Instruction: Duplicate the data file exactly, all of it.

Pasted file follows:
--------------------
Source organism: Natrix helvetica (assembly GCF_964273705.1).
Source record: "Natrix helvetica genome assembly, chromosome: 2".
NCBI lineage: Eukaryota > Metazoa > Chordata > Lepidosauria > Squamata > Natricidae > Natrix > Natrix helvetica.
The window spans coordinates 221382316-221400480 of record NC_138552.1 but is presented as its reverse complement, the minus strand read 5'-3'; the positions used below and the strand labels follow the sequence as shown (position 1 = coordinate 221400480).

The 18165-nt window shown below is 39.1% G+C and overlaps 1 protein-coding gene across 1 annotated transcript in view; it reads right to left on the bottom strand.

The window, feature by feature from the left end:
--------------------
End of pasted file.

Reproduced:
Source organism: Natrix helvetica (assembly GCF_964273705.1).
Source record: "Natrix helvetica genome assembly, chromosome: 2".
NCBI lineage: Eukaryota > Metazoa > Chordata > Lepidosauria > Squamata > Natricidae > Natrix > Natrix helvetica.
The window spans coordinates 221382316-221400480 of record NC_138552.1 but is presented as its reverse complement, the minus strand read 5'-3'; the positions used below and the strand labels follow the sequence as shown (position 1 = coordinate 221400480).

The 18165-nt window shown below is 39.1% G+C and overlaps 1 protein-coding gene across 1 annotated transcript in view; it reads right to left on the bottom strand.

The window, feature by feature from the left end: